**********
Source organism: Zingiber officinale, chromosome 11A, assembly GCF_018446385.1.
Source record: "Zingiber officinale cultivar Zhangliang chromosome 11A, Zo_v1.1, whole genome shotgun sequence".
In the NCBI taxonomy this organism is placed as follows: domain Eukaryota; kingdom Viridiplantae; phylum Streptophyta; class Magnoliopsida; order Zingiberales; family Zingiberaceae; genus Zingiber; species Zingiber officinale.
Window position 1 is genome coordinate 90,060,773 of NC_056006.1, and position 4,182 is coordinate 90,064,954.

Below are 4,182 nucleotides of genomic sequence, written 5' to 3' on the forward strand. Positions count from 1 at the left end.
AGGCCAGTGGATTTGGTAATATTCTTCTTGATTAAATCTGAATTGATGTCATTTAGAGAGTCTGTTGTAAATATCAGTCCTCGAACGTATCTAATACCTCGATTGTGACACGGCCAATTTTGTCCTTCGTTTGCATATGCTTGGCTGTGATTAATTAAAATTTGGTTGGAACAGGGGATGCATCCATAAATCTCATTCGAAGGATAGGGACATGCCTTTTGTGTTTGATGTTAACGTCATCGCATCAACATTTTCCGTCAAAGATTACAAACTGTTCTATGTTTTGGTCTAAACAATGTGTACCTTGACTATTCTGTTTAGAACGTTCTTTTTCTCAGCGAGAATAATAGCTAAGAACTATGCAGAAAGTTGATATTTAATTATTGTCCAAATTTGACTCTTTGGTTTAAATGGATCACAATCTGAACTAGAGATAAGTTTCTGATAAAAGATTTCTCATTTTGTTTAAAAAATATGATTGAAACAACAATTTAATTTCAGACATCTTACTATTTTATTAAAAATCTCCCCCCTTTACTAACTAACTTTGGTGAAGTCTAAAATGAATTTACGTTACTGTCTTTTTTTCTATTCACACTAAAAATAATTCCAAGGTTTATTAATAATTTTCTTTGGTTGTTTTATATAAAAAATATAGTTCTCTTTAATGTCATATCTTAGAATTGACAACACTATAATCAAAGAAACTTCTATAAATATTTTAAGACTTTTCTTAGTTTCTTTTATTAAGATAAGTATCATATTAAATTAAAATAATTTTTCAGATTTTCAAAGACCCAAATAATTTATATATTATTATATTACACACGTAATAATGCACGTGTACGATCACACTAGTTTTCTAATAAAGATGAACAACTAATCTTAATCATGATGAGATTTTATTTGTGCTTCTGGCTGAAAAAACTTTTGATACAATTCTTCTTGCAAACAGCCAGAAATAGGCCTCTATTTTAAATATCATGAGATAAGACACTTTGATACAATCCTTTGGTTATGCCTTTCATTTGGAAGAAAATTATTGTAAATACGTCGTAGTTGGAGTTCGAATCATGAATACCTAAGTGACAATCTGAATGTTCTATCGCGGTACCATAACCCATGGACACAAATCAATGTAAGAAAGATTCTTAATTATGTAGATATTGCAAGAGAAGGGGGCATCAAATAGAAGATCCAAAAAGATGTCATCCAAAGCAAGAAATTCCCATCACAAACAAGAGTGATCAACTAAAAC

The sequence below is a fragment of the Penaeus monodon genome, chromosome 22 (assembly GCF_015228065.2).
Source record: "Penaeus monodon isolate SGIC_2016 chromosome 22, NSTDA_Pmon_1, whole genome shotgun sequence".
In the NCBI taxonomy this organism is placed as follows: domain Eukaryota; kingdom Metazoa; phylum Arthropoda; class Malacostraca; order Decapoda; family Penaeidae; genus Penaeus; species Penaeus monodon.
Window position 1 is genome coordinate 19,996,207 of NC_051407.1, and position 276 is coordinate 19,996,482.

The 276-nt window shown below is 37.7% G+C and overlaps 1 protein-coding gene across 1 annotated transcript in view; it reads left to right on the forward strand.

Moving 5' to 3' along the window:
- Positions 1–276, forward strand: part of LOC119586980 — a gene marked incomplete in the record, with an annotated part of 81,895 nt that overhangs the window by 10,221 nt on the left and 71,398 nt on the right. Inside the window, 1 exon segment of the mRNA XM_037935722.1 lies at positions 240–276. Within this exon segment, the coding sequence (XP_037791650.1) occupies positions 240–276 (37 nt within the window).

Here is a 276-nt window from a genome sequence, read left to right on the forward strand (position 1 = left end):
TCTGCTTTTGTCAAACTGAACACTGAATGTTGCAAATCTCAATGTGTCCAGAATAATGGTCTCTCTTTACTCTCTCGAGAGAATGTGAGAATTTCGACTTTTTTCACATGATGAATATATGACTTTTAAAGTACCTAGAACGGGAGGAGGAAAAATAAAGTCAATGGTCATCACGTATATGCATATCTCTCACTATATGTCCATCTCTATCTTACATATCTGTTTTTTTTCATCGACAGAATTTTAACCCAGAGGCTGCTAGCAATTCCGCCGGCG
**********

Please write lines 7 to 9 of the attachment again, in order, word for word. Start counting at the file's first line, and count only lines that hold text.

The sequence below is a fragment of the Penaeus monodon genome, chromosome 22 (assembly GCF_015228065.2).
Source record: "Penaeus monodon isolate SGIC_2016 chromosome 22, NSTDA_Pmon_1, whole genome shotgun sequence".
In the NCBI taxonomy this organism is placed as follows: domain Eukaryota; kingdom Metazoa; phylum Arthropoda; class Malacostraca; order Decapoda; family Penaeidae; genus Penaeus; species Penaeus monodon.